With a suave demeanour, well-cut suits and an easy smile, Bo Xilai presented, in his heyday, a stark contrast to the usual ranks of stiff, buttoned-up Chinese politicians.
But his open ambition and lobbying for promotion, coupled with his "princeling" status as the son of a hero of China's revolution, irritated some of his colleagues in the upper echelons of the ruling Communist Party.
His revival of "red" culture, sending officials to work in the countryside and pushing workers to sing revolutionary songs, also raised eyebrows.
The ousted political star is awaiting a verdict and sentence, due Sunday, for alleged bribery, embezzlement and abuse of power in the country's highest-profile trial for decades.
During the five-day proceedings last month, Bo reinforced his larger-than-life persona with an unapologetic defence and grilling of witnesses.
Enjoying a rare chance as a Chinese defendant to speak out, he dismissed his wife as "insane" and a close aide as secretly being in love with her.
He admitted to having affairs himself, though he insisted on his modesty by saying his underwear was 50 years old.
Born in 1949 -- the year the Party took power in China -- Bo embraced his leftist streak despite tragedy suffered by his family during the 1966-76 Cultural Revolution, a decade of deadly chaos launched by then-leader Mao Zedong in which youths tormented their elders and officials were purged.
His father, revolutionary general Bo Yibo, was jailed and tortured and his mother was beaten to death, while Bo Xilai himself spent time in a labour camp.
But after Mao died and reformist leader Deng Xiaoping took over, Bo Yibo was rehabilitated and became one of the most powerful men in China, a party "immortal" who retained influence over state affairs through the 1990s.
The father's outsized stature bestowed on the son an impeccable pedigree that long protected him -- and may have also facilitated his rise through the ranks.
Bo studied history at Peking University and took a master's degree in journalism from the Chinese Academy of Social Sciences -- an educational background that stands out in the crowd of engineers and scientists who make up China's political elite.
For nearly two decades from 1985, he was based in China's northeastern rustbelt, first as mayor of Dalian, a decaying port city that he is credited with transforming into a modern investment hub.
He brought glamour and attention to the city with flashy signature projects, including a mounted female police squad, international fashion show and successful football team.
There, he left his first wife, with whom he had one son, for Gu Kailai -- another privileged child of a renowned general, herself an accomplished lawyer who also studied at Peking University.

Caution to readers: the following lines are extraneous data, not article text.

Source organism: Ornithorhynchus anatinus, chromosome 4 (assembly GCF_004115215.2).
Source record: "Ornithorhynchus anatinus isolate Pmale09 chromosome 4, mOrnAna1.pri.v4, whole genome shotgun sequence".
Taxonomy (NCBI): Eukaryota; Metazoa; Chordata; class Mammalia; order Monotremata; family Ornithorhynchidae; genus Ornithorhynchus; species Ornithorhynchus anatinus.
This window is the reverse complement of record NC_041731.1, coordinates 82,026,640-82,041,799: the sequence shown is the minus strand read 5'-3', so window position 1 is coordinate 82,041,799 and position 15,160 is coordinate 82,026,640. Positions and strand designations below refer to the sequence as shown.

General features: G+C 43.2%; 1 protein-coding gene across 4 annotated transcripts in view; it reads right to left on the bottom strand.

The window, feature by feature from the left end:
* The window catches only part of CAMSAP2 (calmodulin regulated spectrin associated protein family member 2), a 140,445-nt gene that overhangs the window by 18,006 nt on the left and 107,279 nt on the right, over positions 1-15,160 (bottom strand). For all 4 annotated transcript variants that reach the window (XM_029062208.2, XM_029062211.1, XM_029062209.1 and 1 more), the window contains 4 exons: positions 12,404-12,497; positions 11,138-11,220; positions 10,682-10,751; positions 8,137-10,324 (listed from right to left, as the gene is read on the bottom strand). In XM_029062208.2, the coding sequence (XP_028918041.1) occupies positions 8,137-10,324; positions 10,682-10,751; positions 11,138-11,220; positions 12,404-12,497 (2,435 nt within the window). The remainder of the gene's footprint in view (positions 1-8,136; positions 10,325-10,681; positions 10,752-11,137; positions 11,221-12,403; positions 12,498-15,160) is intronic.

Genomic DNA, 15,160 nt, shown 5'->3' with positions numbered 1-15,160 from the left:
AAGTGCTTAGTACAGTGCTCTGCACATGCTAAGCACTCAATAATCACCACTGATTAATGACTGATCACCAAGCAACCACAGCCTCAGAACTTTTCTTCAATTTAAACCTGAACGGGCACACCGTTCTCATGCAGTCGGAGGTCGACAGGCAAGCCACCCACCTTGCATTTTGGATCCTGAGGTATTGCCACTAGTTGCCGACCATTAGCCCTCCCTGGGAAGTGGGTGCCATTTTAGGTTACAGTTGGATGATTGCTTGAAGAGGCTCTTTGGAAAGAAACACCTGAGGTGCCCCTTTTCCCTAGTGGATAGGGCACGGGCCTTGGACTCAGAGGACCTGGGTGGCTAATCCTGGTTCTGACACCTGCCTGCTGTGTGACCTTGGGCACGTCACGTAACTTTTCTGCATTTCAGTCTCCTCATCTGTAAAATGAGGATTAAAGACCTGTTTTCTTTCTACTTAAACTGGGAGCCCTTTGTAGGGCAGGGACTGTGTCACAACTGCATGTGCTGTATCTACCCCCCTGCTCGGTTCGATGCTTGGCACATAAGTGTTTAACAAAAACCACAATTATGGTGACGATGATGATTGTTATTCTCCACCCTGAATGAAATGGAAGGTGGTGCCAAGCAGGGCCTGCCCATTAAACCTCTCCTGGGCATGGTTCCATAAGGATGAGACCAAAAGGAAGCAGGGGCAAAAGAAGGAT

Bo was promoted to governor of Liaoning province, and in 2004 entered the Beijing limelight as China's commerce minister, dazzling foreign counterparts with his modern, can-do attitude.
During that time, he hosted many foreign visitors, including EU Trade Commissioner Peter Mandelson, with whom he appeared to be on genuinely friendly terms.
Outside observers who said his move to the megacity of Chongqing in the southwest in 2007 would push him out of the limelight found themselves proved wrong.
Yet those who had praised Bo as relatively liberal grew disillusioned, particularly with his ruthless corruption crackdown, which saw scores of officials detained -- some executed -- and has since been criticised as a flouting of the law.
An early critic, journalist Jiang Weiping, was jailed for five years in 2000 and later moved to Canada after accusing Bo and Gu of corruption in Dalian as early as the 1990s.
During his trial, the prosecution accused Bo of illegally obtaining 26.8 million yuan ($4.38 million), and painted a picture of a high-flying family with piles of cash at home and a villa in France.
The couple's son Bo Guagua jetted across Europe and Africa, and treated 40 classmates to an expenses-paid trip to China, they said. He also attended elite universities, including Oxford and Harvard.
But the family's gilded existence fell apart after British businessman Neil Heywood was killed in a Chongqing hotel room in 2011.
Gu was convicted of his murder and given a suspended death sentence, normally commuted to life imprisonment in China.
Now Bo, the ambitious princeling who sought power, is instead facing the prospect of decades behind bars.